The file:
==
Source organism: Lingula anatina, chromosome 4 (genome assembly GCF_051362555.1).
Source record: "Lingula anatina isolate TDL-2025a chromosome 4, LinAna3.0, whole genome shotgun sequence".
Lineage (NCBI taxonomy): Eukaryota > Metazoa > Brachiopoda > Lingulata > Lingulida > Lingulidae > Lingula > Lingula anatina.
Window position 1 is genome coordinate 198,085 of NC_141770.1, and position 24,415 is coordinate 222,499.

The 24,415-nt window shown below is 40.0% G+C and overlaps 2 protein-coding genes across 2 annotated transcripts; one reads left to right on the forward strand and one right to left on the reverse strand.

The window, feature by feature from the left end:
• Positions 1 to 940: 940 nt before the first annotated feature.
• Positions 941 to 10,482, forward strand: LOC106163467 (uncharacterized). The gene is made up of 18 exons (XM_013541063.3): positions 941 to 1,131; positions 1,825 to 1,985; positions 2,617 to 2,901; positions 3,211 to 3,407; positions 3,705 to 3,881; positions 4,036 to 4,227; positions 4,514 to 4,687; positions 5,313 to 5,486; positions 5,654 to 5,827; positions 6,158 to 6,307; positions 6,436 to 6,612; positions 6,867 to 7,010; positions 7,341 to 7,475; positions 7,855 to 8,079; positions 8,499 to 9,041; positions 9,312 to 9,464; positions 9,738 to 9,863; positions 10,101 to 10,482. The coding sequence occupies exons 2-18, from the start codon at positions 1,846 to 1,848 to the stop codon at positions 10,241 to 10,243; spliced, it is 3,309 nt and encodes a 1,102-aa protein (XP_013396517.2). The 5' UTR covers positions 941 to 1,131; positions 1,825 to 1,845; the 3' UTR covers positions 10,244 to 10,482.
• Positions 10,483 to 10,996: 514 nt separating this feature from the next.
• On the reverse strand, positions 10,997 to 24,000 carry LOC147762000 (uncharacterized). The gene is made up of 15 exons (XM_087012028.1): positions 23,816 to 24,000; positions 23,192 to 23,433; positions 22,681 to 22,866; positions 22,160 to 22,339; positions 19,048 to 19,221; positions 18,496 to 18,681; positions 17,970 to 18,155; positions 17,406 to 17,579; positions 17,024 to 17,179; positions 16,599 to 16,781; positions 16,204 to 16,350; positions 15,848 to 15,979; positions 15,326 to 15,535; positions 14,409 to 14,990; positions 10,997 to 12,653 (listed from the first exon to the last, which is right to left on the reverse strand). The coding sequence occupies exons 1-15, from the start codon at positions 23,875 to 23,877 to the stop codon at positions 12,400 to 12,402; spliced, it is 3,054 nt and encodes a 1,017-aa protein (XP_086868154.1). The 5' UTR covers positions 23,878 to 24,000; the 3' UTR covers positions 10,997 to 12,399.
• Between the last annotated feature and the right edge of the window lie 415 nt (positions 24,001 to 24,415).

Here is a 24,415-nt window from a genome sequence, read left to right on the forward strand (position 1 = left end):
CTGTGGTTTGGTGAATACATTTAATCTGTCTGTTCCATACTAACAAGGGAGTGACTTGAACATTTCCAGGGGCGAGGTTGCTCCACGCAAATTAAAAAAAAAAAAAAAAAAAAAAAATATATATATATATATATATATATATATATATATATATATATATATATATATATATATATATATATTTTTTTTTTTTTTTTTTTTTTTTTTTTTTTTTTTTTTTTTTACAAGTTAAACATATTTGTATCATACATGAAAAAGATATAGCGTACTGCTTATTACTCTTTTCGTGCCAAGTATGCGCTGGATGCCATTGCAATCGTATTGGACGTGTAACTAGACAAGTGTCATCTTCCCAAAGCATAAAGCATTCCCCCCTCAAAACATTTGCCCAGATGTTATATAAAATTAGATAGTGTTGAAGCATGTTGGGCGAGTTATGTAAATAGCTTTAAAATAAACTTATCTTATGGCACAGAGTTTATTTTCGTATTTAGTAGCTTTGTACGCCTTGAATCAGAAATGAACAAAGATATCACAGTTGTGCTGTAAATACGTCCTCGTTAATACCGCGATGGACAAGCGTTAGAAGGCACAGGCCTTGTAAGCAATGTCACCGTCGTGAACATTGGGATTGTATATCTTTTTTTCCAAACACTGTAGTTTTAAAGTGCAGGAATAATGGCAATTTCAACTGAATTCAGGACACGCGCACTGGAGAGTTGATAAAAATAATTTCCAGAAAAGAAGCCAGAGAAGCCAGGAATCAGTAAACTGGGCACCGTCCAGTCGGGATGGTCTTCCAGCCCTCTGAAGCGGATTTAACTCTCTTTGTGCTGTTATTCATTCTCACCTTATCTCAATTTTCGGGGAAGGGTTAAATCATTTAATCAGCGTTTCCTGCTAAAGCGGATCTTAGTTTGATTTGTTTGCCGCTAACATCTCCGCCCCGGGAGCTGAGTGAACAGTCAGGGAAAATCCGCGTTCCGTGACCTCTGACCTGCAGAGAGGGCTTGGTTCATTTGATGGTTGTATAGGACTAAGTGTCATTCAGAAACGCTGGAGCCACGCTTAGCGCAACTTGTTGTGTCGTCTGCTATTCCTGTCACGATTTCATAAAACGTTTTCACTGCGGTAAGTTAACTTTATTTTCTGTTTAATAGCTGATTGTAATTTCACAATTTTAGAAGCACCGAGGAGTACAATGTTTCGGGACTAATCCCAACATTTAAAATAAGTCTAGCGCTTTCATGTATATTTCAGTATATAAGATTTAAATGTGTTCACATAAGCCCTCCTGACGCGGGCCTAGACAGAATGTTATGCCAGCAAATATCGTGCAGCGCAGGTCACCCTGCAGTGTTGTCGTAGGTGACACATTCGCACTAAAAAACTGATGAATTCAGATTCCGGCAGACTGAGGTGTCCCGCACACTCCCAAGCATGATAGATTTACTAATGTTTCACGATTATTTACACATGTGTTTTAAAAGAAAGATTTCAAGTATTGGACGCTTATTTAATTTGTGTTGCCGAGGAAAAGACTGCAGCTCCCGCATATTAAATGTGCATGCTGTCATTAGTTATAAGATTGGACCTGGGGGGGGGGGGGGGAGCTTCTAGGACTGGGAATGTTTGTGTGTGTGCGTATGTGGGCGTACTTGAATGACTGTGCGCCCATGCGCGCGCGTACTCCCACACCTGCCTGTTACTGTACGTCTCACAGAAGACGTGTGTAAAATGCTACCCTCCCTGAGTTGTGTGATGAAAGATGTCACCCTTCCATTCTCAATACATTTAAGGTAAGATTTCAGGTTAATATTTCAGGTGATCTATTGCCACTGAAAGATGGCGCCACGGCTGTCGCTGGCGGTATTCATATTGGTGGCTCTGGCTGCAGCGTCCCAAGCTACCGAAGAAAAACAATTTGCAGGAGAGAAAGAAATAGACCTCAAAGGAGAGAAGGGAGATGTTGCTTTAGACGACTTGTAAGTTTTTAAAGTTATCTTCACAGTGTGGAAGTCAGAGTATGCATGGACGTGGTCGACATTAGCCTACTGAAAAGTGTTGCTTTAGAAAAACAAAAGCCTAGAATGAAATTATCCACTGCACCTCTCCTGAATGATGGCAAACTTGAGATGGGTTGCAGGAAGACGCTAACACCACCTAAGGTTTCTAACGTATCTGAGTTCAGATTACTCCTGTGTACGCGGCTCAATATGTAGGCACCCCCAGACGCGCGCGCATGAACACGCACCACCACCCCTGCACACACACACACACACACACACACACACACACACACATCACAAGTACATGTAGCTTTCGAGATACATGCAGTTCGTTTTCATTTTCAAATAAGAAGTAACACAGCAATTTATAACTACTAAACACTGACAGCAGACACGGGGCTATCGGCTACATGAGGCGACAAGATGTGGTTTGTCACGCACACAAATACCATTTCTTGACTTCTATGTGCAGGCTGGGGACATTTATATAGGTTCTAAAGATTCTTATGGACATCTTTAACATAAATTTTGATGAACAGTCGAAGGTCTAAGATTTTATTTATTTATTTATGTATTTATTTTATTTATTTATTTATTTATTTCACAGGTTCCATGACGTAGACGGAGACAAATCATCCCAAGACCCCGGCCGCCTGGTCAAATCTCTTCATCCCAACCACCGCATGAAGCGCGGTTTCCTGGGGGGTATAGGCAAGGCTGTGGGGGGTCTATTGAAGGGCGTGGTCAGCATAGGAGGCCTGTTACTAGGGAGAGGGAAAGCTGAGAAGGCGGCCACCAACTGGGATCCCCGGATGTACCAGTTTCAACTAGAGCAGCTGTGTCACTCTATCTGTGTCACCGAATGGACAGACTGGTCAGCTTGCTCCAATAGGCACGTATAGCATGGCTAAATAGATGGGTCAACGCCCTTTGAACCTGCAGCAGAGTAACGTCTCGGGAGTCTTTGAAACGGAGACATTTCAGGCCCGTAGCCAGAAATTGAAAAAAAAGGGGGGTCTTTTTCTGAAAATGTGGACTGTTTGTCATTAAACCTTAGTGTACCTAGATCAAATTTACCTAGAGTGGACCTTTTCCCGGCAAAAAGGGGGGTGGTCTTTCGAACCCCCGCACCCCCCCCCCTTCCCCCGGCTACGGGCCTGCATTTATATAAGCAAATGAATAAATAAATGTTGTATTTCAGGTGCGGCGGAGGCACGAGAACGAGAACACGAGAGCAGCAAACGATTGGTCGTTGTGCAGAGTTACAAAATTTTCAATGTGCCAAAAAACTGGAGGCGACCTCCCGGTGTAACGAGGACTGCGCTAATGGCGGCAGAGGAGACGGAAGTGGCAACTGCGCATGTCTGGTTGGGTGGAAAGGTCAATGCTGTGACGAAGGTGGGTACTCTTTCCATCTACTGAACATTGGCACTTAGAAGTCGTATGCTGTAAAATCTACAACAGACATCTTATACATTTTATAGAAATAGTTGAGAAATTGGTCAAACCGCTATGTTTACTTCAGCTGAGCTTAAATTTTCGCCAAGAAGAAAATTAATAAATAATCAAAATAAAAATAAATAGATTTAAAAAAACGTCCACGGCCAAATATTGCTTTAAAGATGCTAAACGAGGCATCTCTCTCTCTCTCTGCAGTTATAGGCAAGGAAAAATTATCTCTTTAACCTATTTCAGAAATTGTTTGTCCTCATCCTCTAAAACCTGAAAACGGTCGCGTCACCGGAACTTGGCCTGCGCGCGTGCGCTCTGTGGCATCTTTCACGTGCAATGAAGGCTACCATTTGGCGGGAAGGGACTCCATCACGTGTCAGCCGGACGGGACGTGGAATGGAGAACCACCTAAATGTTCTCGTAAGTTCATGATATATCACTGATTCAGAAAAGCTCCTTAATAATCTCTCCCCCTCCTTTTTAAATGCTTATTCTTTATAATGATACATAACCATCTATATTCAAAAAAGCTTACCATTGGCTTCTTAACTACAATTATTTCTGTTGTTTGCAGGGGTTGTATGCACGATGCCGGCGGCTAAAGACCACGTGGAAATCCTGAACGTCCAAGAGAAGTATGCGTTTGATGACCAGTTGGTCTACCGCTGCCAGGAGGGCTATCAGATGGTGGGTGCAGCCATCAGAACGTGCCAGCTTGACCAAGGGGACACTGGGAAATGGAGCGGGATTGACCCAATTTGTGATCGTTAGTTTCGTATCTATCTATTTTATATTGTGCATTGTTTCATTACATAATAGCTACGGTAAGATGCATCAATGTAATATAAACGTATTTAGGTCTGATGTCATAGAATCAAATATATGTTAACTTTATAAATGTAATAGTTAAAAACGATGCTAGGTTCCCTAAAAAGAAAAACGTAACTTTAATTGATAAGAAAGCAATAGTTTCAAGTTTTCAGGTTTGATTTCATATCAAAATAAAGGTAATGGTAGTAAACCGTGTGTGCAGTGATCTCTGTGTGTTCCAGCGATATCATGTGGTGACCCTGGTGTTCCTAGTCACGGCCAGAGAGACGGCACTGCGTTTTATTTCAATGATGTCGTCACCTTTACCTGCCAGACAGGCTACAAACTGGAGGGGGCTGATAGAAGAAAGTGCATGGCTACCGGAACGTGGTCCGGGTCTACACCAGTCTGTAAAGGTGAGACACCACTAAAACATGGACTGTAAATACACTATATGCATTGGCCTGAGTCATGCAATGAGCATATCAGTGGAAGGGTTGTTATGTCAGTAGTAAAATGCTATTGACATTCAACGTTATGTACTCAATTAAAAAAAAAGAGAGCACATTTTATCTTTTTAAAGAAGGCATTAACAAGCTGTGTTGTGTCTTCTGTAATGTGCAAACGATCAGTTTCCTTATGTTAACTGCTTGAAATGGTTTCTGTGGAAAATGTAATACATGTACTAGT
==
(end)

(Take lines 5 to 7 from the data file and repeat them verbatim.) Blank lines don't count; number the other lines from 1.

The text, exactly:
The 24,415-nt window shown below is 40.0% G+C and overlaps 2 protein-coding genes across 2 annotated transcripts; one reads left to right on the forward strand and one right to left on the reverse strand.

The window, feature by feature from the left end:
• Positions 1 to 940: 940 nt before the first annotated feature.